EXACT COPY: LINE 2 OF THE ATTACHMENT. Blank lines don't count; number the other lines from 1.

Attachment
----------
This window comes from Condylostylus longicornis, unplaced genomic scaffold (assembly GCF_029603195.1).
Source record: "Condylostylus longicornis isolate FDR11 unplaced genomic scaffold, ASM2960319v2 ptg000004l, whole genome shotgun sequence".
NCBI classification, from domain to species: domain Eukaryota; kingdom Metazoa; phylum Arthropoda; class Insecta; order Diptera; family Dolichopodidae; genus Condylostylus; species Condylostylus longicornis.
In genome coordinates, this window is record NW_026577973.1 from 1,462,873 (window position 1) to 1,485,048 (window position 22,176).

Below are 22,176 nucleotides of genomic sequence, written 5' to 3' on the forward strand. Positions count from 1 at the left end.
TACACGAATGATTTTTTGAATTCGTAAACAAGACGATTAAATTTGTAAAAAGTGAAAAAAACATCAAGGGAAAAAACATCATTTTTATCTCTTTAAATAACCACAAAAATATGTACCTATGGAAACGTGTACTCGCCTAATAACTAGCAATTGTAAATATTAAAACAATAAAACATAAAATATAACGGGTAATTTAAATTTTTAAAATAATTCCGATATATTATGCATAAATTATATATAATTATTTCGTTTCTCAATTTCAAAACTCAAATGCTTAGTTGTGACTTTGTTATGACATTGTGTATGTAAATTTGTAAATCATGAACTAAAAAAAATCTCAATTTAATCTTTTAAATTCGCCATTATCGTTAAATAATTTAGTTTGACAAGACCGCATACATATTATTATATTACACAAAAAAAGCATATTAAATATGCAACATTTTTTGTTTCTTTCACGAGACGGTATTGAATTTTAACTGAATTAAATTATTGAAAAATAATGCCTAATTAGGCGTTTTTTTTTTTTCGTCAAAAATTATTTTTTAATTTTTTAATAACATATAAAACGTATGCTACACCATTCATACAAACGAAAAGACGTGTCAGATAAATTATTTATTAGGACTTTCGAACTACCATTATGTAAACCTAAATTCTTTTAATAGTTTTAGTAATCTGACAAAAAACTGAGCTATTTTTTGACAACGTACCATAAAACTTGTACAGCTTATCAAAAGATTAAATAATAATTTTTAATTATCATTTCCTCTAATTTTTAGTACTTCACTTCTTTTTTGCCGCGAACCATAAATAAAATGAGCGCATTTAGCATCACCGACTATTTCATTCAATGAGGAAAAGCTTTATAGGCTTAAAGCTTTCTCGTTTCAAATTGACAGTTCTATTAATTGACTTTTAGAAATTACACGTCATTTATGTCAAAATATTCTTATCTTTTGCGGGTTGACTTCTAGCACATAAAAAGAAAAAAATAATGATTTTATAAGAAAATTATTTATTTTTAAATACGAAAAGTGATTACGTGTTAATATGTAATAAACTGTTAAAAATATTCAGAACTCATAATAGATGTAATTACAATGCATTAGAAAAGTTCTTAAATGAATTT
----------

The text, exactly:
Source record: "Condylostylus longicornis isolate FDR11 unplaced genomic scaffold, ASM2960319v2 ptg000004l, whole genome shotgun sequence".